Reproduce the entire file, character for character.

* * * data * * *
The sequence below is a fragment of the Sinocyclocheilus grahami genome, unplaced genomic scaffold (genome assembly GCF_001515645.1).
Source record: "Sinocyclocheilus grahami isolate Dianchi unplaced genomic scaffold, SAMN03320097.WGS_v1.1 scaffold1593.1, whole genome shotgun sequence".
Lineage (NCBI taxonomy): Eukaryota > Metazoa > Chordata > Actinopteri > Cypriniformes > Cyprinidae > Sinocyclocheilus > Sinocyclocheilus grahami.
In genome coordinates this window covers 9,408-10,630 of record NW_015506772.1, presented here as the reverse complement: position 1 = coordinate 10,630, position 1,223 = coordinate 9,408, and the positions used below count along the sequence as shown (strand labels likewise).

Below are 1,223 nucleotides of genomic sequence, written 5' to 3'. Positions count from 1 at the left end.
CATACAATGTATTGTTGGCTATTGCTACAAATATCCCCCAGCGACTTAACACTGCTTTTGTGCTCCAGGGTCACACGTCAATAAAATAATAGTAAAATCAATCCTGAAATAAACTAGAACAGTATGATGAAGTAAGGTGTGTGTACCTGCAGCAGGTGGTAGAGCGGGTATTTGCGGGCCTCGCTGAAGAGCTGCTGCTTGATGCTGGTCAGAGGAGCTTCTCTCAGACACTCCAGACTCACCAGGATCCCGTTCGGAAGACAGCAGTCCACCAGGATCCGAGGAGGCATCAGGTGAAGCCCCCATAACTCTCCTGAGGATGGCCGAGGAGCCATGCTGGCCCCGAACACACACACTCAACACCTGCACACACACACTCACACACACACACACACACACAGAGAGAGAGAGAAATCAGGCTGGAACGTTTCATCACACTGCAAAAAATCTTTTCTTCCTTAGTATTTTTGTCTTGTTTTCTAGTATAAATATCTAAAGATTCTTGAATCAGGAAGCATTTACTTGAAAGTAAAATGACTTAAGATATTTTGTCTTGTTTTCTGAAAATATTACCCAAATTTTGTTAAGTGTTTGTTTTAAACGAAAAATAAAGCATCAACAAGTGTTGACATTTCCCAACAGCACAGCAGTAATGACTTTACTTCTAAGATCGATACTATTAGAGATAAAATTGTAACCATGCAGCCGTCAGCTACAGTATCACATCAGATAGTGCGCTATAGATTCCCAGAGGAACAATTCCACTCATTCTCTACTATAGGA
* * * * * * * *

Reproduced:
The sequence below is a fragment of the Sinocyclocheilus grahami genome, unplaced genomic scaffold (genome assembly GCF_001515645.1).
Source record: "Sinocyclocheilus grahami isolate Dianchi unplaced genomic scaffold, SAMN03320097.WGS_v1.1 scaffold1593.1, whole genome shotgun sequence".
Lineage (NCBI taxonomy): Eukaryota > Metazoa > Chordata > Actinopteri > Cypriniformes > Cyprinidae > Sinocyclocheilus > Sinocyclocheilus grahami.
In genome coordinates this window covers 9,408-10,630 of record NW_015506772.1, presented here as the reverse complement: position 1 = coordinate 10,630, position 1,223 = coordinate 9,408, and the positions used below count along the sequence as shown (strand labels likewise).

Below are 1,223 nucleotides of genomic sequence, written 5' to 3'. Positions count from 1 at the left end.
CATACAATGTATTGTTGGCTATTGCTACAAATATCCCCCAGCGACTTAACACTGCTTTTGTGCTCCAGGGTCACACGTCAATAAAATAATAGTAAAATCAATCCTGAAATAAACTAGAACAGTATGATGAAGTAAGGTGTGTGTACCTGCAGCAGGTGGTAGAGCGGGTATTTGCGGGCCTCGCTGAAGAGCTGCTGCTTGATGCTGGTCAGAGGAGCTTCTCTCAGACACTCCAGACTCACCAGGATCCCGTTCGGAAGACAGCAGTCCACCAGGATCCGAGGAGGCATCAGGTGAAGCCCCCATAACTCTCCTGAGGATGGCCGAGGAGCCATGCTGGCCCCGAACACACACACTCAACACCTGCACACACACACTCACACACACACACACACACACAGAGAGAGAGAGAAATCAGGCTGGAACGTTTCATCACACTGCAAAAAATCTTTTCTTCCTTAGTATTTTTGTCTTGTTTTCTAGTATAAATATCTAAAGATTCTTGAATCAGGAAGCATTTACTTGAAAGTAAAATGACTTAAGATATTTTGTCTTGTTTTCTGAAAATATTACCCAAATTTTGTTAAGTGTTTGTTTTAAACGAAAAATAAAGCATCAACAAGTGTTGACATTTCCCAACAGCACAGCAGTAATGACTTTACTTCTAAGATCGATACTATTAGAGATAAAATTGTAACCATGCAGCCGTCAGCTACAGTATCACATCAGATAGTGCGCTATAGATTCCCAGAGGAACAATTCCACTCATTCTCTACTATAGGA